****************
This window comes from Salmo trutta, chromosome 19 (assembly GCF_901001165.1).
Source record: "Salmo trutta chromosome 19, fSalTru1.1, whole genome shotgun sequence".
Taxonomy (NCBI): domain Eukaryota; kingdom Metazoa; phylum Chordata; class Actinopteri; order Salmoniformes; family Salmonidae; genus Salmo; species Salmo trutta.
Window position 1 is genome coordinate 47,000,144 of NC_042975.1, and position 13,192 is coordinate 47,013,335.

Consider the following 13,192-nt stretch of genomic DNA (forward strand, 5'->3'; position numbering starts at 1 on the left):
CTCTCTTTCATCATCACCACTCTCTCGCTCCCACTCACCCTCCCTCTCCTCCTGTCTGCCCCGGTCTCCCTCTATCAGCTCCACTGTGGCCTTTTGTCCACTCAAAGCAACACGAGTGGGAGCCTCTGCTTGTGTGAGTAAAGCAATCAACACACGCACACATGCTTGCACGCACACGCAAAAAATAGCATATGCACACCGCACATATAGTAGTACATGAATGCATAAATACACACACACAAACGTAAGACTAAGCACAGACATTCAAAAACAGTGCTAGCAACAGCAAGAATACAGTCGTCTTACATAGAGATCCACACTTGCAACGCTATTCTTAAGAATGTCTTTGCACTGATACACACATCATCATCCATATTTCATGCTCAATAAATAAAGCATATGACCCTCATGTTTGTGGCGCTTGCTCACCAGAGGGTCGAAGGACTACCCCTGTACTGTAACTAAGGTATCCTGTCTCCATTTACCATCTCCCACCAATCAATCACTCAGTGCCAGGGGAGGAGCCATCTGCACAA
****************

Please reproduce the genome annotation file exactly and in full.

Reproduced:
This window comes from Salmo trutta, chromosome 19 (assembly GCF_901001165.1).
Source record: "Salmo trutta chromosome 19, fSalTru1.1, whole genome shotgun sequence".
Taxonomy (NCBI): domain Eukaryota; kingdom Metazoa; phylum Chordata; class Actinopteri; order Salmoniformes; family Salmonidae; genus Salmo; species Salmo trutta.
Window position 1 is genome coordinate 47,000,144 of NC_042975.1, and position 13,192 is coordinate 47,013,335.

Consider the following 13,192-nt stretch of genomic DNA (forward strand, 5'->3'; position numbering starts at 1 on the left):
CTCTCTTTCATCATCACCACTCTCTCGCTCCCACTCACCCTCCCTCTCCTCCTGTCTGCCCCGGTCTCCCTCTATCAGCTCCACTGTGGCCTTTTGTCCACTCAAAGCAACACGAGTGGGAGCCTCTGCTTGTGTGAGTAAAGCAATCAACACACGCACACATGCTTGCACGCACACGCAAAAAATAGCATATGCACACCGCACATATAGTAGTACATGAATGCATAAATACACACACACAAACGTAAGACTAAGCACAGACATTCAAAAACAGTGCTAGCAACAGCAAGAATACAGTCGTCTTACATAGAGATCCACACTTGCAACGCTATTCTTAAGAATGTCTTTGCACTGATACACACATCATCATCCATATTTCATGCTCAATAAATAAAGCATATGACCCTCATGTTTGTGGCGCTTGCTCACCAGAGGGTCGAAGGACTACCCCTGTACTGTAACTAAGGTATCCTGTCTCCATTTACCATCTCCCACCAATCAATCACTCAGTGCCAGGGGAGGAGCCATCTGCACAA